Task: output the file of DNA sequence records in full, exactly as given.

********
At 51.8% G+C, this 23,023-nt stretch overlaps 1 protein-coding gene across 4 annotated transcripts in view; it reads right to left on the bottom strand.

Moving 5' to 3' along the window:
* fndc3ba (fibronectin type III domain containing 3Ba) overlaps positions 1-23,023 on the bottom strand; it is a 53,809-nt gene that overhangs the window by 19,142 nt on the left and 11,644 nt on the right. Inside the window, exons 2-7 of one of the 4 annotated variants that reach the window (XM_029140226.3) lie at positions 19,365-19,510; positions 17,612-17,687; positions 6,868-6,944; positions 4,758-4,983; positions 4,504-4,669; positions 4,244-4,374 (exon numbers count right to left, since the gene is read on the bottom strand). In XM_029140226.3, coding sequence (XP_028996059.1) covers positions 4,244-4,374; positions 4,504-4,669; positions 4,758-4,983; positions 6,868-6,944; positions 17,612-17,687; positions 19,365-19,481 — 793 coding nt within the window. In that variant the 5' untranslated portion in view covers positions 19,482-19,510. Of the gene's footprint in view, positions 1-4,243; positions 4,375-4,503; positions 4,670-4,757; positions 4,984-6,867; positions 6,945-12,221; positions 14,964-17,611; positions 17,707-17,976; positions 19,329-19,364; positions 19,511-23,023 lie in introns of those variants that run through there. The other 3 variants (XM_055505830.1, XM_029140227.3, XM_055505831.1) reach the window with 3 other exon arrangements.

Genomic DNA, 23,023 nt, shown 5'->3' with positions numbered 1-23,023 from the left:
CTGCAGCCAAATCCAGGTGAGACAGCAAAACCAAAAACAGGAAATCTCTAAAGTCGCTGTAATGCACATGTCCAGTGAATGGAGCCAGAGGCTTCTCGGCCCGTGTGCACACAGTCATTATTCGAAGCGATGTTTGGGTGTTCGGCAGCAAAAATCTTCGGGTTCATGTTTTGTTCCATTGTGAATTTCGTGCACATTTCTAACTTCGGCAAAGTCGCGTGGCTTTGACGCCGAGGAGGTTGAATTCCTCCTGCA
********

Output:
At 51.8% G+C, this 23,023-nt stretch overlaps 1 protein-coding gene across 4 annotated transcripts in view; it reads right to left on the bottom strand.

Moving 5' to 3' along the window:
* fndc3ba (fibronectin type III domain containing 3Ba) overlaps positions 1-23,023 on the bottom strand; it is a 53,809-nt gene that overhangs the window by 19,142 nt on the left and 11,644 nt on the right. Inside the window, exons 2-7 of one of the 4 annotated variants that reach the window (XM_029140226.3) lie at positions 19,365-19,510; positions 17,612-17,687; positions 6,868-6,944; positions 4,758-4,983; positions 4,504-4,669; positions 4,244-4,374 (exon numbers count right to left, since the gene is read on the bottom strand). In XM_029140226.3, coding sequence (XP_028996059.1) covers positions 4,244-4,374; positions 4,504-4,669; positions 4,758-4,983; positions 6,868-6,944; positions 17,612-17,687; positions 19,365-19,481 — 793 coding nt within the window. In that variant the 5' untranslated portion in view covers positions 19,482-19,510. Of the gene's footprint in view, positions 1-4,243; positions 4,375-4,503; positions 4,670-4,757; positions 4,984-6,867; positions 6,945-12,221; positions 14,964-17,611; positions 17,707-17,976; positions 19,329-19,364; positions 19,511-23,023 lie in introns of those variants that run through there. The other 3 variants (XM_055505830.1, XM_029140227.3, XM_055505831.1) reach the window with 3 other exon arrangements.

Genomic DNA, 23,023 nt, shown 5'->3' with positions numbered 1-23,023 from the left:
CTGCAGCCAAATCCAGGTGAGACAGCAAAACCAAAAACAGGAAATCTCTAAAGTCGCTGTAATGCACATGTCCAGTGAATGGAGCCAGAGGCTTCTCGGCCCGTGTGCACACAGTCATTATTCGAAGCGATGTTTGGGTGTTCGGCAGCAAAAATCTTCGGGTTCATGTTTTGTTCCATTGTGAATTTCGTGCACATTTCTAACTTCGGCAAAGTCGCGTGGCTTTGACGCCGAGGAGGTTGAATTCCTCCTGCA